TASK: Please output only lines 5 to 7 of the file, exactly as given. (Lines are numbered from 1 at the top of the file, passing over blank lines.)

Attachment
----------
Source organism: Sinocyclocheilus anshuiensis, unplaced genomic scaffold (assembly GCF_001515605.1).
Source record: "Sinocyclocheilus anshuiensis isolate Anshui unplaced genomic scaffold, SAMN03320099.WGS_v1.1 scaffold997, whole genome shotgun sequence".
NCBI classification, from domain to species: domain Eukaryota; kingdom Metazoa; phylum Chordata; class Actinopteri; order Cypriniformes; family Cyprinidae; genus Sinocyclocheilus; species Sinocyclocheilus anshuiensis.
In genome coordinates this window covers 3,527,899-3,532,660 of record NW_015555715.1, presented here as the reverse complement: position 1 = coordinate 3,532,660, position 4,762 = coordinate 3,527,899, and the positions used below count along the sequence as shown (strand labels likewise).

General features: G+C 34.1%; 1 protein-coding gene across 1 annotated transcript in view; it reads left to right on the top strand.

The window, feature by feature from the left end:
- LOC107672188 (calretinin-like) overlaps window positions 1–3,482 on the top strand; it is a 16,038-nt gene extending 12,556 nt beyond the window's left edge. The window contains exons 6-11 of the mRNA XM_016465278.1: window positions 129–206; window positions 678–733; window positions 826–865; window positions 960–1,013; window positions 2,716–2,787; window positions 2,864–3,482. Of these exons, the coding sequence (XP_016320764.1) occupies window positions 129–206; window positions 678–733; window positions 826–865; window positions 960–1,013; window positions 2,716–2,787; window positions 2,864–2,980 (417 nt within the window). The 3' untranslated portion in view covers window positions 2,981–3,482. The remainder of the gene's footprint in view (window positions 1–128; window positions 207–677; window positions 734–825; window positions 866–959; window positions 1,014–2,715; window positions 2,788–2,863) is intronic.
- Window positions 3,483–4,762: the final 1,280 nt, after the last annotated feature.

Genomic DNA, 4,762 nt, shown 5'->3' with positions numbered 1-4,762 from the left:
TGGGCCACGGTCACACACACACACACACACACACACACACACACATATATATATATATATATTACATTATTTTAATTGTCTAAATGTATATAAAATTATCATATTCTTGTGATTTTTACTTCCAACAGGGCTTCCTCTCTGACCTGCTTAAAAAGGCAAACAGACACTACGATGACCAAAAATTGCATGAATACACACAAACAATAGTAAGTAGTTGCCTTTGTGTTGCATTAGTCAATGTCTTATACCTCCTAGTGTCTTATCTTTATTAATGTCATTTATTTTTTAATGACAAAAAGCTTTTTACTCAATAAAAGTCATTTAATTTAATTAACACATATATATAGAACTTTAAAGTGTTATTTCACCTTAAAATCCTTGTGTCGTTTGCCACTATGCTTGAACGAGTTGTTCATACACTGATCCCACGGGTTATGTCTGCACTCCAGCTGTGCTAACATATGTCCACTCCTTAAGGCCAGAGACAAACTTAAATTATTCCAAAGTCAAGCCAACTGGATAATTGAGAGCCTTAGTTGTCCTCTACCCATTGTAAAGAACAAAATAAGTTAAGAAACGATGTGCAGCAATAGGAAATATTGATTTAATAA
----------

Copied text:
General features: G+C 34.1%; 1 protein-coding gene across 1 annotated transcript in view; it reads left to right on the top strand.

The window, feature by feature from the left end:
- LOC107672188 (calretinin-like) overlaps window positions 1–3,482 on the top strand; it is a 16,038-nt gene extending 12,556 nt beyond the window's left edge. The window contains exons 6-11 of the mRNA XM_016465278.1: window positions 129–206; window positions 678–733; window positions 826–865; window positions 960–1,013; window positions 2,716–2,787; window positions 2,864–3,482. Of these exons, the coding sequence (XP_016320764.1) occupies window positions 129–206; window positions 678–733; window positions 826–865; window positions 960–1,013; window positions 2,716–2,787; window positions 2,864–2,980 (417 nt within the window). The 3' untranslated portion in view covers window positions 2,981–3,482. The remainder of the gene's footprint in view (window positions 1–128; window positions 207–677; window positions 734–825; window positions 866–959; window positions 1,014–2,715; window positions 2,788–2,863) is intronic.